Photo by Mitchell Orr on Unsplash

Minimising harm and hazards in your RV should be an important factor to consider. The biggest hazard to safety in motorhomes and caravans is fire. Fires don't happen often in RVs but it's better to be safe than sorry.

A few quick tips to minimise hazard are:

  • Cleaning the stove grill and rangehood frequently to prevent a build-up of fats.
  • Never leave cooking unattended, even for a minute.
  • Don’t have curtains near the stove and watch where you put tea towels.
  • Park at least three metres from your neighbour.
  • Carry a smoke alarm. There are no special smoke alarms for RVs. Smoke alarms use either photoelectric or ionisation sensors to detect smoke. Some have both types of sensor. An ionisation detector is more effective in detecting flaming fires; photoelectric better discerns a smouldering fire. Mini versions are available if you need a mobile alarm to place in the awning or elsewhere.

Detect

There are more than just smoke alarms on the market. It’s advisable to purchase some of the following:

CO alarms 

Carbon monoxide gas is highly toxic and undetectable without a device. It forms from the incomplete combustion of material containing carbon, such as LPG gas. The small spaces in RVs make the risk of exposure to carbon monoxide from portable devices is high. For that reason, it’s a good idea to ensure you have proper ventilation when cooking or heating with LPG. If the flame is yellow or partly yellow rather than blue, it indicates that the gas is burning inefficiently, releasing CO. This could be an appliance problem or an incorrect ratio of LPG to oxygen. There are several types of CO alarms, and their placement doesn’t matter because carbon monoxide spreads evenly.

LPG

These sensors are not a standard so it is your job to ensure that one is fitted. Because LPG is heavier than air you will need to place this close to the floor. When travelling, always turn off the gas at the bottle. If you have an accident, the LPG connecting pipes can catch fire. It’s law that the LPG bottle locker be external from the habitation so that escaping gas cannot infiltrate the RV’s interior. The locker must have through ventilation. 

Dual-function LPG and CO sensors are also available. 

When there is a fire

Most fires are likely to occur in the kitchen of your caravan or motorhome. Here’s what to do when possible:

  • Stay calm
  • Try to deprive the fire of oxygen by using a pot lid, dampened towel, fire blanket or anything similar.
  • Turn off the source of heat
  • Leave the pan or pot where it is. Attempting to move it could result in you tripping or dropping.
  • Do not throw water on an oil fire. This is an explosive mixture making it deadly for you and everyone else.

Pre road trip checks

Every good RV enthusiast has a pre-trip checklist to go through before any holiday. Make a list and check it off before every trip, even if you do this on the regular. Doing so ensures the safety of you and your family.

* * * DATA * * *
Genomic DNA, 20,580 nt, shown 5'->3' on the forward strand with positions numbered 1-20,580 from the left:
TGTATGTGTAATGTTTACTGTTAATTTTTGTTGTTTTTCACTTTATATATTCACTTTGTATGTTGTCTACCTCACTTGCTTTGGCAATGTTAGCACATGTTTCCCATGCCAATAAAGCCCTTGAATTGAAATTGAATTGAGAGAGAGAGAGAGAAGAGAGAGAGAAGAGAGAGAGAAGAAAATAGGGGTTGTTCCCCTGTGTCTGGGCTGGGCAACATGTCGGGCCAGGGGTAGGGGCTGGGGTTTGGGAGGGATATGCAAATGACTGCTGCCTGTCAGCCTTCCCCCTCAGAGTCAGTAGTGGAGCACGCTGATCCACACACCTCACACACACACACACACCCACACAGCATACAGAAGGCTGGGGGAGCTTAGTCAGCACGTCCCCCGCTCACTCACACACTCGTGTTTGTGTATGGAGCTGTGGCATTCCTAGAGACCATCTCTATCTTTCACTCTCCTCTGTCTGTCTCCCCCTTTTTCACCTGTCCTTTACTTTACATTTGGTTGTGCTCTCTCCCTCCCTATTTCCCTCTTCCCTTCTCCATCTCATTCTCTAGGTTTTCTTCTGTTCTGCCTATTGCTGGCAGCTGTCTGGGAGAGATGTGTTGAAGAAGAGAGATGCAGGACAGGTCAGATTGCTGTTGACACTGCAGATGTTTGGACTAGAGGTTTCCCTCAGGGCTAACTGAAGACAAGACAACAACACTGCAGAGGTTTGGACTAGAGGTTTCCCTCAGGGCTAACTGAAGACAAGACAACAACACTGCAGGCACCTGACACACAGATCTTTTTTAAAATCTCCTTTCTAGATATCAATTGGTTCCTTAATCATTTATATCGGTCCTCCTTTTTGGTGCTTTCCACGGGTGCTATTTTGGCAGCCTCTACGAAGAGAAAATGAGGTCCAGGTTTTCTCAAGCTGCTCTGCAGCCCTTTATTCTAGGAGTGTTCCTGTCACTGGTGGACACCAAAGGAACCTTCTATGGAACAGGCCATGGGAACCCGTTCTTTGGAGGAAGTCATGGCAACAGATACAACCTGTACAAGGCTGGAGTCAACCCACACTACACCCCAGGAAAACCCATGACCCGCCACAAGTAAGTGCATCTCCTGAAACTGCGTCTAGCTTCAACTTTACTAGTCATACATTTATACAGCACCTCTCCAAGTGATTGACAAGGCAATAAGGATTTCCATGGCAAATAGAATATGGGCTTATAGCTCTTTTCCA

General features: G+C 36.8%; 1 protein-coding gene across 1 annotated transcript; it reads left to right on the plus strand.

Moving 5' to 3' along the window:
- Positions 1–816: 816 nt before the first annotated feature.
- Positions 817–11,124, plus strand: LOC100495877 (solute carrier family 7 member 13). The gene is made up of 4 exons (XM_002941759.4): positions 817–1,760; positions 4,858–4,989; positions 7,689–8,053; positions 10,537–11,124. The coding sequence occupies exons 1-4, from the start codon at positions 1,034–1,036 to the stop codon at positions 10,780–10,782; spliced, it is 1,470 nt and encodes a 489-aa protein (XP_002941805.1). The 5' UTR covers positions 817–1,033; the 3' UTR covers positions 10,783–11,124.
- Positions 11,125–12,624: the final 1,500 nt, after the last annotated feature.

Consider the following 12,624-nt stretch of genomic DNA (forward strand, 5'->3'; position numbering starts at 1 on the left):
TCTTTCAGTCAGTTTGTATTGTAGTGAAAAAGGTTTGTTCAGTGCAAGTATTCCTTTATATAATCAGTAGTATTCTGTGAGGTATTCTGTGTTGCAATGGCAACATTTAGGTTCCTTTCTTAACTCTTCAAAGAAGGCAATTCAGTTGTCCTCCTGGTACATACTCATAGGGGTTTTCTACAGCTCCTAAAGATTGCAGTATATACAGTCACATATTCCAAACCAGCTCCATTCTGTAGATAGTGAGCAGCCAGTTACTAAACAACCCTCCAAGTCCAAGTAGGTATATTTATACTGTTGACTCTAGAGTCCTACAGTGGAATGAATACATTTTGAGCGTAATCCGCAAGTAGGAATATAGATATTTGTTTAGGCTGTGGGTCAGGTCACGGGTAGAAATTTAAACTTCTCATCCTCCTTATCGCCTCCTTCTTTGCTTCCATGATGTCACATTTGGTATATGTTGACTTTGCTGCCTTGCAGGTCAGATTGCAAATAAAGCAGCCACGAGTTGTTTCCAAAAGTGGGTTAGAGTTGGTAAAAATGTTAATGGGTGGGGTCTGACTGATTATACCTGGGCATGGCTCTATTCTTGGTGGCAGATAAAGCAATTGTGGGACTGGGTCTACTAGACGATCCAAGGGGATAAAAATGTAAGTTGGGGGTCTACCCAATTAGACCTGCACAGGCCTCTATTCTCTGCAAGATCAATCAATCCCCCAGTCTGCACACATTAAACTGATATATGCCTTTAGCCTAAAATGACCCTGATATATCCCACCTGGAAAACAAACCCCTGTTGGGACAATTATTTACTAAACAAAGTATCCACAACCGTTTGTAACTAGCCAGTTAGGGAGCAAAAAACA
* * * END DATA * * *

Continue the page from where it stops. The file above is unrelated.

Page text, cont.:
Loose objects in your caravan or motorhome like a can of baked beans or your favourite mug can be launched forward upon sudden braking. Anything that is loose should be store up front or stored away safely.

Walking around the RV while in movement is also not a safe practice. Just like a loose can of baked beans, you too could be launched forward upon sudden braking.

Here is a more in-depth guide for getting your motorhome or caravan ready after putting it away for the winter.

Towing

Proper knowledge about things like weight distribution and proper tow coupling is something else to consider as well.

The load in a caravan must be placed low and close to the axle. If weight is distributed unevenly you increase the risk of sway in caravan. To learn more about caravan sway and weight distribution, read our blog about preventing caravan sway.

Your manufactures guide will suggest a recommended tow ball weight for both your towing vehicle and your caravan. In New Zealand there are two towball sizes that are common ; 50mms and 1 ⅞”. It’s essential to fit a break-away cable or chain in case the coupling fails.

Break-away cables activate the caravan brakes and a chain stops the caravan separating from the tow vehicle. This safety feature stops the caravan from being left behind or rolling away.

Security Measures

Protecting Valuables

We’re pretty safe here in New Zealand. Theft is a relatively rare occurrence but it does happen. It’s wise to take precaution - just in case.

Any expensive items such as laptops and phones should be kept where they can't be seen. Always lock the cab and home doors even if you intend to be away for a short time. Pull down any blinds or insect screens to make it harder for people to see in. Have a safe hiding spot such as a built in safety box for credit cards and cash. Write down any serial numbers for valuables just in case. 

Be careful with leaving anything such as chairs, fishing rods and barbeques outside. Having  an interior sensory alarm can be helpful if you think you may leave your RV for long periods of time.

Safety in numbers

Be weary of parking in isolated areas by yourself. It’s a good idea to park with atleast on other caravan or motorhome. You can even go as far as parking your motorhome in a way that you can leave quickly if needed. Don’t feel obligated to stay anywhere if anything makes you feel uneasy.

Check the area has a good signal and charge your phone in case you need to use emergency numbers. You can look into getting something like a fog horn, whistle or other personal security alarms.